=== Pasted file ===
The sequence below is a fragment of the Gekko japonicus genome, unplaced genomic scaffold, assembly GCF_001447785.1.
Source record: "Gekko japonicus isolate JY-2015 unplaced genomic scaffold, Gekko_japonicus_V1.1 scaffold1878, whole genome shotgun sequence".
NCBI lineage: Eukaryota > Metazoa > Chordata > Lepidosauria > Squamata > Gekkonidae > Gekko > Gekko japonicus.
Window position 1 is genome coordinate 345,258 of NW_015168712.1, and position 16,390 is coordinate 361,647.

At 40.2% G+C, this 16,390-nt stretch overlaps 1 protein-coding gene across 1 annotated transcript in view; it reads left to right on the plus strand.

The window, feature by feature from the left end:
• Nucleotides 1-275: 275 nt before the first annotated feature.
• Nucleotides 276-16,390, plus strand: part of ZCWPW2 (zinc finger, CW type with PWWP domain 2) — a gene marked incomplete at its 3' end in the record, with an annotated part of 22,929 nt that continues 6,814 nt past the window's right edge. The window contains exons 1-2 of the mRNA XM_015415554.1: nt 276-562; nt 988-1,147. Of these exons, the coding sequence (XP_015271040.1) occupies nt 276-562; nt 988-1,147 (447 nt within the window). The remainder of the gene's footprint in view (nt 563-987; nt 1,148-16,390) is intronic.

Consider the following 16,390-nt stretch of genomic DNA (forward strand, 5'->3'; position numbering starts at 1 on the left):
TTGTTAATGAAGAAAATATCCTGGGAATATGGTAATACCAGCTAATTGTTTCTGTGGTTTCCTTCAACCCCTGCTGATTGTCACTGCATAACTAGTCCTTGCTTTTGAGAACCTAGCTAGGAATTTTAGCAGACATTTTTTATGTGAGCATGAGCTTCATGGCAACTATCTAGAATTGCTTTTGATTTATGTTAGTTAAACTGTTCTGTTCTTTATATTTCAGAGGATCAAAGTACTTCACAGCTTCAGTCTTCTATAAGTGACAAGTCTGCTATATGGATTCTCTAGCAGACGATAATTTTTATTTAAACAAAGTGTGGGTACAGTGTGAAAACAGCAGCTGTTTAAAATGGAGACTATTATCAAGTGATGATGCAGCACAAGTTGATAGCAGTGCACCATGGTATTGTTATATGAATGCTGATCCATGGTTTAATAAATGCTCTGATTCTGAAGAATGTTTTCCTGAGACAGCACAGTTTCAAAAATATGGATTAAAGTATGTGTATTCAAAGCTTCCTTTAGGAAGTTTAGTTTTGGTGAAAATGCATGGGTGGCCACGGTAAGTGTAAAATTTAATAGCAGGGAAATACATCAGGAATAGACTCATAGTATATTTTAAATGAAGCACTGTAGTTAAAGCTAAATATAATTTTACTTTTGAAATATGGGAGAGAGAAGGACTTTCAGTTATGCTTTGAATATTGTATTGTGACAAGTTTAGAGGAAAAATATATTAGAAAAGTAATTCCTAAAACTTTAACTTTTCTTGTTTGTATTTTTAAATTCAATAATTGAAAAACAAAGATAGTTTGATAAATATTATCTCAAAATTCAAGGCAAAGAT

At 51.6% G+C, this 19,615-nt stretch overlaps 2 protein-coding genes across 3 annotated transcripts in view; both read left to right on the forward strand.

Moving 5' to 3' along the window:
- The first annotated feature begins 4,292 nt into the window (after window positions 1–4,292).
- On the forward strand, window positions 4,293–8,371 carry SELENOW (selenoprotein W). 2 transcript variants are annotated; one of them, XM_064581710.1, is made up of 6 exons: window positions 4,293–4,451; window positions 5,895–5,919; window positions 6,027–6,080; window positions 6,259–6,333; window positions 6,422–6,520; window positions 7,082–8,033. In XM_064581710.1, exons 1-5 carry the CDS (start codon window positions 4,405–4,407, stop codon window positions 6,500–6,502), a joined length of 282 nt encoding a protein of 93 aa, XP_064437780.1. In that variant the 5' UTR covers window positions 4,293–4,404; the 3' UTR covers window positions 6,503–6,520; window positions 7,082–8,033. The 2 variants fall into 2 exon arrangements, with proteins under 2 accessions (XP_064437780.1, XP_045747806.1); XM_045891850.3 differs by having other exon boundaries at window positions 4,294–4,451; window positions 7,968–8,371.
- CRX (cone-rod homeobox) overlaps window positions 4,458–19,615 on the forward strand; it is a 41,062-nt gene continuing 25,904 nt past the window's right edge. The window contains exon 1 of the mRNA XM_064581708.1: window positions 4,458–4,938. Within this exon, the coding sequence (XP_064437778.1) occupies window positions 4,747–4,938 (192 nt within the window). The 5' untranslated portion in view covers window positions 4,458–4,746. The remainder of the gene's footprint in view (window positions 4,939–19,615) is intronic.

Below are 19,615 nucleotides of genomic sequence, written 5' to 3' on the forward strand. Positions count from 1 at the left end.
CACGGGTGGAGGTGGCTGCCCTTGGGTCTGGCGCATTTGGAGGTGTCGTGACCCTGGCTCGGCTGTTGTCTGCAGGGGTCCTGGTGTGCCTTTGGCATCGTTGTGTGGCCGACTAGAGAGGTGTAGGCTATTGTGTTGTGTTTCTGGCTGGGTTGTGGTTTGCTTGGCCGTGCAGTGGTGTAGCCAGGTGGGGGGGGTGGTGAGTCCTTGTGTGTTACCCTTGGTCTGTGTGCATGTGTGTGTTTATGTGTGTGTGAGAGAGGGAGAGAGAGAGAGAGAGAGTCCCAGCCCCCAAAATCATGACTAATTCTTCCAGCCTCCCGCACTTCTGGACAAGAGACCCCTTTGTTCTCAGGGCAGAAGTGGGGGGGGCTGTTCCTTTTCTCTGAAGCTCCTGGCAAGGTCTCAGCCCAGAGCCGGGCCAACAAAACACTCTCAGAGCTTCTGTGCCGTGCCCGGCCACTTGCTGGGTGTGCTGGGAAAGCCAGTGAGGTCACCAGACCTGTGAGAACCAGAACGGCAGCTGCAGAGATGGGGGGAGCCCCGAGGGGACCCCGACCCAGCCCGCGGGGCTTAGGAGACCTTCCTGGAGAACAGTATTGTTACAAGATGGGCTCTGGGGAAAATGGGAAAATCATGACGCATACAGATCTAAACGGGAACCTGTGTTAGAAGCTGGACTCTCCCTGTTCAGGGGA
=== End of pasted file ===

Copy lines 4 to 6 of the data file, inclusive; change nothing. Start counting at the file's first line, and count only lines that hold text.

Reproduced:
Window position 1 is genome coordinate 345,258 of NW_015168712.1, and position 16,390 is coordinate 361,647.

At 40.2% G+C, this 16,390-nt stretch overlaps 1 protein-coding gene across 1 annotated transcript in view; it reads left to right on the plus strand.

The window, feature by feature from the left end: